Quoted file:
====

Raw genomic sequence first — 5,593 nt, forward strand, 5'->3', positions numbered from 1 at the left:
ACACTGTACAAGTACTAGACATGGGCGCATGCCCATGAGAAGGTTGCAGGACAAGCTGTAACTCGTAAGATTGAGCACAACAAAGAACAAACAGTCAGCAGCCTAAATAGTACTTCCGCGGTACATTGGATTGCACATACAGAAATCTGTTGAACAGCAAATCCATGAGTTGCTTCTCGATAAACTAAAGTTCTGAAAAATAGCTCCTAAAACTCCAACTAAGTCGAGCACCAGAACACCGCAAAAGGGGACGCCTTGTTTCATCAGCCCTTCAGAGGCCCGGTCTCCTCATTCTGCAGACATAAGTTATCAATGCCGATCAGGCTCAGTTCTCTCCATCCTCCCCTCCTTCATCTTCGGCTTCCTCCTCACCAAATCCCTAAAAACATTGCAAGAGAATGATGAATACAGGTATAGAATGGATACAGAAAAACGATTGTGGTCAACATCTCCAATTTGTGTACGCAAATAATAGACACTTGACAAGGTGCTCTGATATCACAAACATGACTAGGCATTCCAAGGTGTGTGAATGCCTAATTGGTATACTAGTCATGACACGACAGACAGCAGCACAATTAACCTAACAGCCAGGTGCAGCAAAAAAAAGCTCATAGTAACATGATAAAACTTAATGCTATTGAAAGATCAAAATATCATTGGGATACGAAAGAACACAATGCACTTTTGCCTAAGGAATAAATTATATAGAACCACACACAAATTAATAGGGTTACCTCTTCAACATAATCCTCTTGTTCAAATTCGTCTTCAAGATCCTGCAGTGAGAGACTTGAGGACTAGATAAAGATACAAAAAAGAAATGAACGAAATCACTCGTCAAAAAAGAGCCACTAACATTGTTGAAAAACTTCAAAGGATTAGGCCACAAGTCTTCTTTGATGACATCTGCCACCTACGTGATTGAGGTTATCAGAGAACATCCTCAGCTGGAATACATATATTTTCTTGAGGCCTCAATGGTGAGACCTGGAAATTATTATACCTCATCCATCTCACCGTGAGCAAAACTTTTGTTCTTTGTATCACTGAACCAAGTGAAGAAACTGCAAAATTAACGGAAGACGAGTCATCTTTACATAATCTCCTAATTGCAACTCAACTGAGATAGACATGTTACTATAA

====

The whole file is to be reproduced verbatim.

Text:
Raw genomic sequence first — 5,593 nt, forward strand, 5'->3', positions numbered from 1 at the left:
ACACTGTACAAGTACTAGACATGGGCGCATGCCCATGAGAAGGTTGCAGGACAAGCTGTAACTCGTAAGATTGAGCACAACAAAGAACAAACAGTCAGCAGCCTAAATAGTACTTCCGCGGTACATTGGATTGCACATACAGAAATCTGTTGAACAGCAAATCCATGAGTTGCTTCTCGATAAACTAAAGTTCTGAAAAATAGCTCCTAAAACTCCAACTAAGTCGAGCACCAGAACACCGCAAAAGGGGACGCCTTGTTTCATCAGCCCTTCAGAGGCCCGGTCTCCTCATTCTGCAGACATAAGTTATCAATGCCGATCAGGCTCAGTTCTCTCCATCCTCCCCTCCTTCATCTTCGGCTTCCTCCTCACCAAATCCCTAAAAACATTGCAAGAGAATGATGAATACAGGTATAGAATGGATACAGAAAAACGATTGTGGTCAACATCTCCAATTTGTGTACGCAAATAATAGACACTTGACAAGGTGCTCTGATATCACAAACATGACTAGGCATTCCAAGGTGTGTGAATGCCTAATTGGTATACTAGTCATGACACGACAGACAGCAGCACAATTAACCTAACAGCCAGGTGCAGCAAAAAAAAGCTCATAGTAACATGATAAAACTTAATGCTATTGAAAGATCAAAATATCATTGGGATACGAAAGAACACAATGCACTTTTGCCTAAGGAATAAATTATATAGAACCACACACAAATTAATAGGGTTACCTCTTCAACATAATCCTCTTGTTCAAATTCGTCTTCAAGATCCTGCAGTGAGAGACTTGAGGACTAGATAAAGATACAAAAAAGAAATGAACGAAATCACTCGTCAAAAAAGAGCCACTAACATTGTTGAAAAACTTCAAAGGATTAGGCCACAAGTCTTCTTTGATGACATCTGCCACCTACGTGATTGAGGTTATCAGAGAACATCCTCAGCTGGAATACATATATTTTCTTGAGGCCTCAATGGTGAGACCTGGAAATTATTATACCTCATCCATCTCACCGTGAGCAAAACTTTTGTTCTTTGTATCACTGAACCAAGTGAAGAAACTGCAAAATTAACGGAAGACGAGTCATCTTTACATAATCTCCTAATTGCAACTCAACTGAGATAGACATGTTACTATAA